Influence of Petroleum Deposit Geometry on Long Term Persistence of Residual Crude Oil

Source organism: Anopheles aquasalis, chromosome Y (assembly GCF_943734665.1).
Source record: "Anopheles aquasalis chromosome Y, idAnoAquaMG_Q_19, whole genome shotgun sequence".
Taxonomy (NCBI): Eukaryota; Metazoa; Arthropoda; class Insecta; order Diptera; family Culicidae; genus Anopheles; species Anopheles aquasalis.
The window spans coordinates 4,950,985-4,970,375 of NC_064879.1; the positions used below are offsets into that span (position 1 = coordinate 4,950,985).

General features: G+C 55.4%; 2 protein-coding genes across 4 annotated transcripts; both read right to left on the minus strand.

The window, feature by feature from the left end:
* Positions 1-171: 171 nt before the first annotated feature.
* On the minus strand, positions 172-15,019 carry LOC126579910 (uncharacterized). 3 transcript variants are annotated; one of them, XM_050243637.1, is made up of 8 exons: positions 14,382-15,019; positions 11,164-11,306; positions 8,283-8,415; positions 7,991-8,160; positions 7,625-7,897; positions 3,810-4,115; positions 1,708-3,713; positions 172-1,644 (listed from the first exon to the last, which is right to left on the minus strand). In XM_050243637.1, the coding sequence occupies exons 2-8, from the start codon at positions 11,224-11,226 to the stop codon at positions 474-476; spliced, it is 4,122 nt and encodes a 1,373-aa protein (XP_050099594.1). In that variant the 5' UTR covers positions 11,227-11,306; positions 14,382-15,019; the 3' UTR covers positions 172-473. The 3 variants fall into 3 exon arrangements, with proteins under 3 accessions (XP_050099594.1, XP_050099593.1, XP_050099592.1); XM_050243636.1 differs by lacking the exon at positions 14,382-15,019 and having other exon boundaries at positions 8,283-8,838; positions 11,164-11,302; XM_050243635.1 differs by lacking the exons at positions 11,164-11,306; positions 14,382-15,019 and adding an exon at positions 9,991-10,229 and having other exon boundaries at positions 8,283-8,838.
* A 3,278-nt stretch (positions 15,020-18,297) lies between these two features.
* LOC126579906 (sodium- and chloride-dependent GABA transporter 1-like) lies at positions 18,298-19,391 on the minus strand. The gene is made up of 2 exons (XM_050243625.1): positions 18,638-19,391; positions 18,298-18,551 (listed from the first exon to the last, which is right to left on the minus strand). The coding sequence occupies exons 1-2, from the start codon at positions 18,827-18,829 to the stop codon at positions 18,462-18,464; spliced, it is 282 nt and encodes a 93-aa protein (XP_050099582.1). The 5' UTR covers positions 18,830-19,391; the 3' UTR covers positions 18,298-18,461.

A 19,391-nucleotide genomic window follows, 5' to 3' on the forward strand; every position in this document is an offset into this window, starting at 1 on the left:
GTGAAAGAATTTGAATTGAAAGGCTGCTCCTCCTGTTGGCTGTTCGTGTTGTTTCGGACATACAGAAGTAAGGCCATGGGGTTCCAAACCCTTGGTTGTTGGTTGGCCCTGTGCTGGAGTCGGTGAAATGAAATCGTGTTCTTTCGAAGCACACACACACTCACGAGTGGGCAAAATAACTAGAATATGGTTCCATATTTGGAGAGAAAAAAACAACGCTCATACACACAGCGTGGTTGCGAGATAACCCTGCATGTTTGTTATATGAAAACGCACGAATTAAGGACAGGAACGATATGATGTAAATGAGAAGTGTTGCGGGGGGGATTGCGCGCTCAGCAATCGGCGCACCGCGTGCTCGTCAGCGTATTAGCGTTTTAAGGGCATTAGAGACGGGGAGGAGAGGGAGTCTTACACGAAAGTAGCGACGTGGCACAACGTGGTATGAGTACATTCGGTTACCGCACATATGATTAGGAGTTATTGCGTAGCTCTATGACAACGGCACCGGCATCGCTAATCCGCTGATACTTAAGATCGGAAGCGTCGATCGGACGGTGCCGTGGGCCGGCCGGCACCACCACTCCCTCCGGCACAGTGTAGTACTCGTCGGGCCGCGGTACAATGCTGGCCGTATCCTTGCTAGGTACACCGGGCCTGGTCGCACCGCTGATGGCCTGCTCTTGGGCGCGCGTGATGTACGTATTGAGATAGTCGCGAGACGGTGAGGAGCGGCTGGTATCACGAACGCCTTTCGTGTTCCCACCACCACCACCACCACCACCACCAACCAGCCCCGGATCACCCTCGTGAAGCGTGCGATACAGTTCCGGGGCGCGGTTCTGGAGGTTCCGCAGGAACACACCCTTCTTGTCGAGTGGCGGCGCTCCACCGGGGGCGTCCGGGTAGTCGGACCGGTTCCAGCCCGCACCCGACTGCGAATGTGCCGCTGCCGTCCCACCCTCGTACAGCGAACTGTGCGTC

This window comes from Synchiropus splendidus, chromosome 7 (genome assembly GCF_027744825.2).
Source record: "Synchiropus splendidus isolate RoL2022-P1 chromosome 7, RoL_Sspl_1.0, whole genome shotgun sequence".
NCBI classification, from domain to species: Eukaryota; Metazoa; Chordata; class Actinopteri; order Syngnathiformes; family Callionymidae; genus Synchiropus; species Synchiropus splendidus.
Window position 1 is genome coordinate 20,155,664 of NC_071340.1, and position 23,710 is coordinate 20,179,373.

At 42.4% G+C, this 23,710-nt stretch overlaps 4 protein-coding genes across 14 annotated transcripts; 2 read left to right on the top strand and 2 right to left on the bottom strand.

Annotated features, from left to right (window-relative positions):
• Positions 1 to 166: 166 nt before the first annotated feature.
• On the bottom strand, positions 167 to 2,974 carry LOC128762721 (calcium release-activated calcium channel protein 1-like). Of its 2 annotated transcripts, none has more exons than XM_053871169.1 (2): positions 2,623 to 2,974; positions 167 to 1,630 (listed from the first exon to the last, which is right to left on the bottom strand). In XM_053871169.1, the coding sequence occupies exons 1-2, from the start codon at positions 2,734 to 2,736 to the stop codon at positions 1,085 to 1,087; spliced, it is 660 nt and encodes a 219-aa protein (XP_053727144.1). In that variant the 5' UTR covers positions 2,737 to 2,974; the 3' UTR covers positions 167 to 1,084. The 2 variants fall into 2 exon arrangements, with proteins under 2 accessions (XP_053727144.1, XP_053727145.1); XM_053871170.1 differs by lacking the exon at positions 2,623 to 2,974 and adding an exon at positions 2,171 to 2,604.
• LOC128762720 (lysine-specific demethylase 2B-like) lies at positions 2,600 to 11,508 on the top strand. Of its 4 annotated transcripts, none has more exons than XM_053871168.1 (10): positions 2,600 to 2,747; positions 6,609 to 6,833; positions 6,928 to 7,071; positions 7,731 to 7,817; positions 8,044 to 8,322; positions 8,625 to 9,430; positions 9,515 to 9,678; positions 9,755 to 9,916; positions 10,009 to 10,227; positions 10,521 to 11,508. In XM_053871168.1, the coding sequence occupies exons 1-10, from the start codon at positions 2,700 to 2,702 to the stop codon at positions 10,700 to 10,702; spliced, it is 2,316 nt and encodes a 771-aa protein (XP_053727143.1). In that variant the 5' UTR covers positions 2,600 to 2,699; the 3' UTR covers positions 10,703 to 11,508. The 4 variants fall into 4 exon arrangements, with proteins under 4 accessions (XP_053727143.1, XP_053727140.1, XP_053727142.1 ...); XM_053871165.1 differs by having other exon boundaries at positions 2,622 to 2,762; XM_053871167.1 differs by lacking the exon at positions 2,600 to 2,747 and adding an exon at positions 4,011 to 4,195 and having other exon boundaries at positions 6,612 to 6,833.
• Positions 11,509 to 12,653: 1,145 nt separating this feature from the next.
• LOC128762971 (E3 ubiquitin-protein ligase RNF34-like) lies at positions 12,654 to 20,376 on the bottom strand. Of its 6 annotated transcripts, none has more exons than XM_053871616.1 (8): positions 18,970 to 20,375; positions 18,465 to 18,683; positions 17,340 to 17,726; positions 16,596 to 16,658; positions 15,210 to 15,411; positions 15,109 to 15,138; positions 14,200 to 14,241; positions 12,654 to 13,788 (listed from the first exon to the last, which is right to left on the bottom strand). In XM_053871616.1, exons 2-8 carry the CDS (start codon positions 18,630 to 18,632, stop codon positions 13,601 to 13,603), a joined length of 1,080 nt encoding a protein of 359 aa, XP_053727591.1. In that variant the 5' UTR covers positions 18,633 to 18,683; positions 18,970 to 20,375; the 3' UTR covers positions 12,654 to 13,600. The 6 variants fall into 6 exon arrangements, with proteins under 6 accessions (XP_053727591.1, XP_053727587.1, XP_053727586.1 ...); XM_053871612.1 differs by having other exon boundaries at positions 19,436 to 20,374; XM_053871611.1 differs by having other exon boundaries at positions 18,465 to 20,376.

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Following the DWH oil spill event, crude oil reaching the shoreline of Gulf of Mexico produced petroleum oil deposit with a range of distinct geometries, including sphere tar balls and horizontal tar sheets. Numerical models were developed based on the Deep Water Horizon oil spill conditions to evaluate the influence of deposit geometry on long term persistence of residual NAPL oil. Two extreme deposit geometries were modeled in this study: the horizontal tar sheet and the spherical tar ball. Both two-dimensional modeling approach and three-dimensional modeling approach were applied to compare two contrasting geometries. The two-dimensional model results showed that sheet geometry deposits exhibited a greater obstruction to groundwater flow relative to the spherical deposits and induced a larger sulfate reducing zone downgradient of the NAPL source, resulting in significantly greater sulfate-based biodegradation of benzene. Three-dimensional models were constructed to assess the influence of key geometry parameters on oil deposit fate and persistence. Three parameters affecting deposit's geometric structure were recognized, including the upper horizontal area of the sheet deposit, the thickness of the sheet deposit, and the radius of the sphere deposit. The three-dimensional model results suggested that thickness of the sheet deposit and radius of the sphere deposit were important geometry factors impacting the fate and long term persistence of residual NAPL oil in the coastal environment. However, the influence of deposit geometry differed depending on the solubility of the different NAPL components. When high solubility compound and low solubility compound both exist in the oil deposit, the influence of deposit geometry on benzene degradation was significant, while the influence on naphthalene was almost negligible.
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